Chaplains unite to denounce ‘sad’ vandalism incident in campus prayer space

Brandeis chaplains, from left, Alexander Levering Kern, Rabbi Elyse Winick, Rev. Walter Cuenin and Imam Talal Eid.

In a public demonstration of unity, Brandeis University’s four chaplains gathered today in a Muslim prayer space on campus to denounce an incidence of vandalism there and to reaffirm the community's commitment to religious inclusion.

The chaplains, representing Catholic, Protestant, Muslim and Jewish community members, met in the Muslim prayer space and lounge in Usdan Student Center and issued a statement deploring the disturbance of furnishings and office equipment.

"All people of good will and conscience at Brandeis University — the president, the interfaith chaplaincy, students, faculty, staff, the provost’s Steering Committee on Diversity and the Division of Students and Enrollment — stand together in condemning the vandalism to the Muslim prayer space and lounge," the statement said.

"We unite in solidarity with all our Muslim students and assure them that this kind of action will not be tolerated at Brandeis. Any act of vandalism, especially those that target a particular religious or cultural community, is deplorable. This is particularly true here at Brandeis where we place the utmost value on being a community of inclusion and religious pluralism," it added.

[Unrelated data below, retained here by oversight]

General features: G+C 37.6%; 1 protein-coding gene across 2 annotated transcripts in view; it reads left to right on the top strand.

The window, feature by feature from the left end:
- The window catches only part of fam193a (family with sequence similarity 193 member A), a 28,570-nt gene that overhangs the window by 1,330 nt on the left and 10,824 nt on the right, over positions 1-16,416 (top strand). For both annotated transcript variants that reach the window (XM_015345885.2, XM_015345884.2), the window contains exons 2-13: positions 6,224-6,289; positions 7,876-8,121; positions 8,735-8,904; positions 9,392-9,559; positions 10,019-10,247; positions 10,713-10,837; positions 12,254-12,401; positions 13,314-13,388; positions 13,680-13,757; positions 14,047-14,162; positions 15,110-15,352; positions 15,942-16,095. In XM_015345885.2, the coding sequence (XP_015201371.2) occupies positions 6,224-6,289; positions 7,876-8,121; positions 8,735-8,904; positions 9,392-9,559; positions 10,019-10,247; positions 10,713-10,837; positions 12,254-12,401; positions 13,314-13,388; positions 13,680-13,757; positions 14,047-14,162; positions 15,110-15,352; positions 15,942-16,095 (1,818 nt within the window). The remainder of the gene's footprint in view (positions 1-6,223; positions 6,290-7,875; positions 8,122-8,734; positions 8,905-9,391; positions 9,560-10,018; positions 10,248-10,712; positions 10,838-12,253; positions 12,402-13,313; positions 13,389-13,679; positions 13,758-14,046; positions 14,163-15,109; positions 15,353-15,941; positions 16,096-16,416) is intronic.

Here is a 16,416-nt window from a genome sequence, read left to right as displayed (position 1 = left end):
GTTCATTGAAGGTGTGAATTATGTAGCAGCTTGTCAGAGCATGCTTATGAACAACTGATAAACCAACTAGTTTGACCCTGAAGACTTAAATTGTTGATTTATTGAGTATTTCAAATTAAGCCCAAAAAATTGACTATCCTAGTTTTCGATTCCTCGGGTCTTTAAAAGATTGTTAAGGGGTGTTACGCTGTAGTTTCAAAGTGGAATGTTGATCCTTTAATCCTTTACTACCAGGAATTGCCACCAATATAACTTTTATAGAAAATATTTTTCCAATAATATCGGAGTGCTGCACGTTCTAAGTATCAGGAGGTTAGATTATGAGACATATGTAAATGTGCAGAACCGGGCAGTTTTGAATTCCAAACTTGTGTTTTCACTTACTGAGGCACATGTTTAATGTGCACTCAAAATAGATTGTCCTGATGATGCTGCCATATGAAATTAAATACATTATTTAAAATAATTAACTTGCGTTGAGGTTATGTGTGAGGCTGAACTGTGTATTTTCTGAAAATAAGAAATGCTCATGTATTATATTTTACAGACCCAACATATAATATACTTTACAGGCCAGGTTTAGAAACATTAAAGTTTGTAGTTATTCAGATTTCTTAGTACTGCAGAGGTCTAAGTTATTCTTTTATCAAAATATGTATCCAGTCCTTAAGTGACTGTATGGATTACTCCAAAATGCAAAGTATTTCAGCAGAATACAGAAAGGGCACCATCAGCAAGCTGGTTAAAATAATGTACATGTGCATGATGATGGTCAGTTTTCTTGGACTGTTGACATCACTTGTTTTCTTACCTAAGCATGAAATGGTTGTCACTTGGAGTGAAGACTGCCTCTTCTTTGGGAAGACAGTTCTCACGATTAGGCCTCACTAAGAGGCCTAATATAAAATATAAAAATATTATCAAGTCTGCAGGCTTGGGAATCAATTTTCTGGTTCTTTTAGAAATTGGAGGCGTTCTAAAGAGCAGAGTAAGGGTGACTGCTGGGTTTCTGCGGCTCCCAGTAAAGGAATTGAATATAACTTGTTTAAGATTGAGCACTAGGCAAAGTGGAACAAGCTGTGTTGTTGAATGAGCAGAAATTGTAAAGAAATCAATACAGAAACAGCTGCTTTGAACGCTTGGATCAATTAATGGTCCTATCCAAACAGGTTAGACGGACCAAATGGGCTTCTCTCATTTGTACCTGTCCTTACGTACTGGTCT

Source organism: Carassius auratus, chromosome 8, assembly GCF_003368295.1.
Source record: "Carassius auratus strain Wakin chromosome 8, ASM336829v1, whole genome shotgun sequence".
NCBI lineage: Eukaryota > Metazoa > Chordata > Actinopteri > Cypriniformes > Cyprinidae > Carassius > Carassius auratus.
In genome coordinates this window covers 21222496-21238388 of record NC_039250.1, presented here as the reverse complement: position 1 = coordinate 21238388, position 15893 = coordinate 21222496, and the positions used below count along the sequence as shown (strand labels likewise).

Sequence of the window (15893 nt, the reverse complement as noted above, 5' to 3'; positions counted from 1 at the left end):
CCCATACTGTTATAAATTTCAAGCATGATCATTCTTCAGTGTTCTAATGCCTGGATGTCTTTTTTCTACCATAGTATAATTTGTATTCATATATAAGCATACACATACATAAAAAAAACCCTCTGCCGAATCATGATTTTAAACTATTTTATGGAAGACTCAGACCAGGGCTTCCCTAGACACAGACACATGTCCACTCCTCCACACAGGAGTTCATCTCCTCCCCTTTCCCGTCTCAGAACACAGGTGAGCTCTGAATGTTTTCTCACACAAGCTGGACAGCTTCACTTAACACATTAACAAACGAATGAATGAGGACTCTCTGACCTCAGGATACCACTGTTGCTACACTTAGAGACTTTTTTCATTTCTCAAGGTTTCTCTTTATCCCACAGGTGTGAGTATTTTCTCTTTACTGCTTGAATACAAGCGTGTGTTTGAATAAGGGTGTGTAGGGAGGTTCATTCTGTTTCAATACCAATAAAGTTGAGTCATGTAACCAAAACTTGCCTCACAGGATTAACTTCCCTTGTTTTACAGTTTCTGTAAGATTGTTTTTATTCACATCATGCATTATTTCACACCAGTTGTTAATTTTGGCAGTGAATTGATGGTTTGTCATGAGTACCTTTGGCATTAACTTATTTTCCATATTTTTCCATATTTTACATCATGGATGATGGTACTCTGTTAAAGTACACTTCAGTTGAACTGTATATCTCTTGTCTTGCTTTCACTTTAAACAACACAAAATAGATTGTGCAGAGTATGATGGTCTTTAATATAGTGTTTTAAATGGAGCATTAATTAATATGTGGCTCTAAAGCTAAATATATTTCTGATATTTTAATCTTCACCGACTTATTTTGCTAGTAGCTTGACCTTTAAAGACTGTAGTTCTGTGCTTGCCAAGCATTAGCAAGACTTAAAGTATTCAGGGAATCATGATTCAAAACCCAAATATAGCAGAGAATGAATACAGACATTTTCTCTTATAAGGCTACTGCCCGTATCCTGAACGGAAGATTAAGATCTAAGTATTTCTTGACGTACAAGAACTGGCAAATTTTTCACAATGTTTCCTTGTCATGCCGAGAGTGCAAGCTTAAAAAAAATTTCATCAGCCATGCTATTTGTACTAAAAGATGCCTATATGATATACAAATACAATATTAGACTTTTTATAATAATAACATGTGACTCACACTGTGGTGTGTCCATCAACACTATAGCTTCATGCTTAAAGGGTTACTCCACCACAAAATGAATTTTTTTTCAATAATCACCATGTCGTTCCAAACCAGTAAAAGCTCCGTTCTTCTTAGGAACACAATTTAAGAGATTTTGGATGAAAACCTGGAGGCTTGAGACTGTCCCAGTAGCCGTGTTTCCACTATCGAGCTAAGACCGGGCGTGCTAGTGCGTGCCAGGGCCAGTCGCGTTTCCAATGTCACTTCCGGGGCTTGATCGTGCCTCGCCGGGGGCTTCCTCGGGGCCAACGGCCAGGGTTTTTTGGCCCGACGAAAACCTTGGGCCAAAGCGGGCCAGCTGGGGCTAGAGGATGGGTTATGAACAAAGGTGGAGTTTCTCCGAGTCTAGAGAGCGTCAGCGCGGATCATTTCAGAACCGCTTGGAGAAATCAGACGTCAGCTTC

The statement was signed by President Jehuda Reinharz; the Rev. Walter Cuenin, Catholic chaplain; Imam Talal Eid, Muslim chaplain; Alexander Levering Kern, Protestant chaplain; Rabbi Elyse Winick, Jewish chaplain; and Jamele Adams, associate dean of student life. Adams joined the chaplains at the prayer space, one of four areas designed for religious observances on campus. Reinharz was out of state and unable to attend.

The Office of Public Safety is investigating the March 5 incident after it was discovered that an individual or individuals entered the space and unplugged and upended lamps, damaged a few pieces of silverware, moved and unplugged a computer, phone and printer and scratched paint on a sealed-off interior door. A copy of the Quran is also missing, the police report said.

Brandeis police have advised the Waltham Police Department about the investigation and will be consulting other law enforcement agencies as necessary. The results of the investigation will be shared with the Brandeis community when they are available.

Eid characterized the incident as an “isolated” case. He said his three years working on campus have been marked only by harmony and sharing among students of different creeds, as well as a warm and cooperative relationship with his fellow chaplains. He credited the Office of Public Safety for launching its investigation.

Each of the chaplains and Adams took turns reading aloud segments of the statement. "This is a sad moment for our Brandeis family, but we will emerge from this time with a renewed spirit of understanding and cooperation," the statement concluded.

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